Facebook today unveiled a major redesign to its profile pages called Timeline, which transforms the list of status messages and comments into a scrapbook of a user's entire history on the platform. Even though this transforms the entire aesthetic and function of profile pages, this doesn't apply to brands and their pages.
While the updates revealed at Facebook's F8 conference add a suite of new tools for users to express what they are interested in -- like music, recipes, TV shows and news -- there's little detail on what brand pages will look like going forward. What we do know is that they won't look exactly like Timeline, but, according to Facebook VP-Global Marketing Solutions David Fischer, will be "consistent" with the Timeline look-and-feel, which is picture-heavy and curated to highlight only the most important events in a user's life.
The new Timeline pages let users feature any content -- check-ins, photos or other updates -- in longer-view reverse chronological order. So instead of the status updates and likes from the last week or month of activity, a user profile page can look like a summary of his or her entire existence on the social network.
"It suddenly gives [users] the opportunity to share what business you're in, the products you're using or buying and sharing that with your friends," said Mr. Fischer.
Users can also tack applications from media companies and developers on their timelines. For example, with the Nike Plus app, users can publish the runs and distances recorded on its mobile app straight to Facebook pages. Media behavior can also be stored there with top-viewed movies or TV shows or favorite songs or albums gleaned from apps from Hulu, Netflix or Spotify respectively.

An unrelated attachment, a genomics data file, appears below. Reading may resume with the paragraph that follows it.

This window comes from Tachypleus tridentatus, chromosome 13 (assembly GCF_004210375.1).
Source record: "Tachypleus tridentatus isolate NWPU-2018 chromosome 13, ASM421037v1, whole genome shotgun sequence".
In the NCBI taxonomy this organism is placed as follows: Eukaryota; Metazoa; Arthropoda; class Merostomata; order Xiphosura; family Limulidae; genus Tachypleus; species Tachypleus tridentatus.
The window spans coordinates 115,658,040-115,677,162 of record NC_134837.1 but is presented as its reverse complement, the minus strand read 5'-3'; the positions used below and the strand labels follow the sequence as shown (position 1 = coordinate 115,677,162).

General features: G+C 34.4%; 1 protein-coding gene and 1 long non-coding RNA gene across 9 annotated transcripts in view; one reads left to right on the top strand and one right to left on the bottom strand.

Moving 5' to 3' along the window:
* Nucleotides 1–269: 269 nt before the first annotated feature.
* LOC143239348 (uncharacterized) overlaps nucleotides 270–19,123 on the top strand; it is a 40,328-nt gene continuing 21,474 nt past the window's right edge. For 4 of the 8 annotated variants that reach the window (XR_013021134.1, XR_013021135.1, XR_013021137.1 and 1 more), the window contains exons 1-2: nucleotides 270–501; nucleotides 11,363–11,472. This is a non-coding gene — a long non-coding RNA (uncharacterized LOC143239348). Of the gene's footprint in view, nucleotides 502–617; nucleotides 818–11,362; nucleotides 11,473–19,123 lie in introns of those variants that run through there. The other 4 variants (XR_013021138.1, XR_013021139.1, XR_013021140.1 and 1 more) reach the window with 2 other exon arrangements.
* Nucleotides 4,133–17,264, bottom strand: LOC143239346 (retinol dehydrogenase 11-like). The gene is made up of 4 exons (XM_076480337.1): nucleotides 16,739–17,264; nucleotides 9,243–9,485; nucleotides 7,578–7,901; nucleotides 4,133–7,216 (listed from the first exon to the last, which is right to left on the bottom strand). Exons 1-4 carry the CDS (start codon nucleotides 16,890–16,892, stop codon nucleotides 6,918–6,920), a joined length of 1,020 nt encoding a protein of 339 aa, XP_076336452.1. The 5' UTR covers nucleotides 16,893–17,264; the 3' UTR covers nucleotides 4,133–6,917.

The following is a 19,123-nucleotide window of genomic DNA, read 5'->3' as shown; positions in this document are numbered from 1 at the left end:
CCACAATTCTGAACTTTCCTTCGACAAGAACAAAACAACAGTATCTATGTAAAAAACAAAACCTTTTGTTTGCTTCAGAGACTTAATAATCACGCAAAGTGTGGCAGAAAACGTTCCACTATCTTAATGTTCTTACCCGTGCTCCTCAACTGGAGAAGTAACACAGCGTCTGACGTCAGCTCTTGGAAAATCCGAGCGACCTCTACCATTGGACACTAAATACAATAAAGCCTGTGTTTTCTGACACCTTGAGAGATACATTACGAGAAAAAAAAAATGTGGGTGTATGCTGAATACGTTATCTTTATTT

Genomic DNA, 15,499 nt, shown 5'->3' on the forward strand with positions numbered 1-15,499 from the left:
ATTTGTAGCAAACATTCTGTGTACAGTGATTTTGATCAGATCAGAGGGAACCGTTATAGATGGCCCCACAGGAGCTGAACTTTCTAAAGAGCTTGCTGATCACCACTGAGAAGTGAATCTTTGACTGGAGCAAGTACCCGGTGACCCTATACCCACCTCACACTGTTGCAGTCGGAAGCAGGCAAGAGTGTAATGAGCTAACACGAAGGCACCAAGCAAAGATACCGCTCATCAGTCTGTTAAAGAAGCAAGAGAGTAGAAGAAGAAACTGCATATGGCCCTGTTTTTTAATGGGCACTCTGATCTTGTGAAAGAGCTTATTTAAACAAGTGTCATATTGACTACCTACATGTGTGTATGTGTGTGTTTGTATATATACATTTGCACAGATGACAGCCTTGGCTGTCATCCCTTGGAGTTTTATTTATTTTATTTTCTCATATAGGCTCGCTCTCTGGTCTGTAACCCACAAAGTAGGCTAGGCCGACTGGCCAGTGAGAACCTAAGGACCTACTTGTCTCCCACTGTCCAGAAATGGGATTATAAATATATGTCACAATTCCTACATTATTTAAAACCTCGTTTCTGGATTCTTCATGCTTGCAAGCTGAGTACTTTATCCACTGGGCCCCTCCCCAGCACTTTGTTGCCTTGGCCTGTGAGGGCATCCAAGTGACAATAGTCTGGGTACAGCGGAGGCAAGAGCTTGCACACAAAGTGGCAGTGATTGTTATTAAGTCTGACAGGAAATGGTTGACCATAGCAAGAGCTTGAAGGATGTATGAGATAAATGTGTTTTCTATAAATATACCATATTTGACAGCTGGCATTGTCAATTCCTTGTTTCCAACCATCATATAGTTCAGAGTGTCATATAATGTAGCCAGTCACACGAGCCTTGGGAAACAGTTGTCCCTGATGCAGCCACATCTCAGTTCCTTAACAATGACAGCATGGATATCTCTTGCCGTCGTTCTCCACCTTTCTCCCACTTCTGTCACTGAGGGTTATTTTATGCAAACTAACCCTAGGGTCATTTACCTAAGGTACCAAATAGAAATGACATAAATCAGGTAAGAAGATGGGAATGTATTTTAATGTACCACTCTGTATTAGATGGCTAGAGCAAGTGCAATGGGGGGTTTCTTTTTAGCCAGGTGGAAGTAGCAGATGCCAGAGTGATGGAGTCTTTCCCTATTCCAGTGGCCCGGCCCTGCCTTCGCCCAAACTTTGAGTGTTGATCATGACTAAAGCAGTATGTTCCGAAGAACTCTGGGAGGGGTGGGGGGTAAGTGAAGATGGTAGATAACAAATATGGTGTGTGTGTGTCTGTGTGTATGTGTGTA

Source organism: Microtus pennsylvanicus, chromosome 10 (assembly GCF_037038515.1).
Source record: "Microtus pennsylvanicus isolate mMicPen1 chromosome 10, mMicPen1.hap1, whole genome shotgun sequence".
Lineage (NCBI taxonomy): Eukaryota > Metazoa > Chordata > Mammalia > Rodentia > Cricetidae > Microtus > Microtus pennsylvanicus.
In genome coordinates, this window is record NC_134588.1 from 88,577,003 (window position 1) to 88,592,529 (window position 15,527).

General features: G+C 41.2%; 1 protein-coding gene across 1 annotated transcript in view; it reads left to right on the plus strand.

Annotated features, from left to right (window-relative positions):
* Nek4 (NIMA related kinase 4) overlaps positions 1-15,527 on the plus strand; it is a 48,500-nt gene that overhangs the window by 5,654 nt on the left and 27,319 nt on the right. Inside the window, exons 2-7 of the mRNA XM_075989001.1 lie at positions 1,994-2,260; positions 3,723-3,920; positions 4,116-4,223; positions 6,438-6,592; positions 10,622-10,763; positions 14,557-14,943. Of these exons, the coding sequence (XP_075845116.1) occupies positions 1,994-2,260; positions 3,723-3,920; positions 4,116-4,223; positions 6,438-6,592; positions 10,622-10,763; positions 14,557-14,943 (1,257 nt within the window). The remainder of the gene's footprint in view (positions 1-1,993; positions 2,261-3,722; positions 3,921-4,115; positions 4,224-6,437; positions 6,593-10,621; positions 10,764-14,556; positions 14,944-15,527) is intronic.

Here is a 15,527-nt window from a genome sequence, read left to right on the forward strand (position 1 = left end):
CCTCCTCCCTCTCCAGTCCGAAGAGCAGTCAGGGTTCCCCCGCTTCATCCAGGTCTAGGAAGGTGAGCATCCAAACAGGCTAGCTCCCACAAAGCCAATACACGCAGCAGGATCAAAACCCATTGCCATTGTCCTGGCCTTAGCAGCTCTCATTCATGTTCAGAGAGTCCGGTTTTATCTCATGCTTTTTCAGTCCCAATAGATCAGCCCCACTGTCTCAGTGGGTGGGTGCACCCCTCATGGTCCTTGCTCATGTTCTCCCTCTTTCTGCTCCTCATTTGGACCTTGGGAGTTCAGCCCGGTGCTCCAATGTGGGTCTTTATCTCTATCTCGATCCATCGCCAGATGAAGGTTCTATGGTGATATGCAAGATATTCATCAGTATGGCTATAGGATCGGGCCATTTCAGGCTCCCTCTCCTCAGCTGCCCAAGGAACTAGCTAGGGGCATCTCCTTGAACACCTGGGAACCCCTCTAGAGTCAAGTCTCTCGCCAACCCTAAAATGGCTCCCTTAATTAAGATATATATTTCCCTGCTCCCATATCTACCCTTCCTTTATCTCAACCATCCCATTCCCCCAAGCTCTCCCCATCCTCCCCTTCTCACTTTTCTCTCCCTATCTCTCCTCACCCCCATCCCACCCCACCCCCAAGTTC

So what's the opportunity for marketers?
The most immediate implications are for entertainment marketers. Now that users can share what they are listening to, watching or reading on Facebook through media partner applications, marketers can grab those mentions and give them wider distribution through sponsored stories. So far, marketers have only been able to take users' check-ins or status updates about their brands and distribute them to a wider Facebook audience. Sony Pictures for the upcoming movie "Moneyball" plans to promote when users watch the trailer; the band Coldplay will promote when users are listening to its music.
"Marketers want to promote stories about the things they're affiliated with but don't always own the apps," said Gokul Rajaram, Facebook Ads director of product management, referring to apps from services such as Spotify, Netflix or Hulu that allow users to share what content they're consuming. "Now you can promote stories from any app about objects you own, not just from the page owned by the marketer."
But for Facebook, which eMarketer predicts will clear $3.8 billion from advertising this year, will all these changes add up to more revenue? "Anything that increases engagement on Facebook, and captures more user data, will drive up ad revenues," said Hussein Fazal, CEO of Ad Parlor. "The announcements today definitely hit both of these key points."
This also opens up a whole new way to target . What users are listening to, watching or reading now will become a filter to serve ads against. For now, this new way to target ads will only be available through Facebook Ads' API and its direct sales team.
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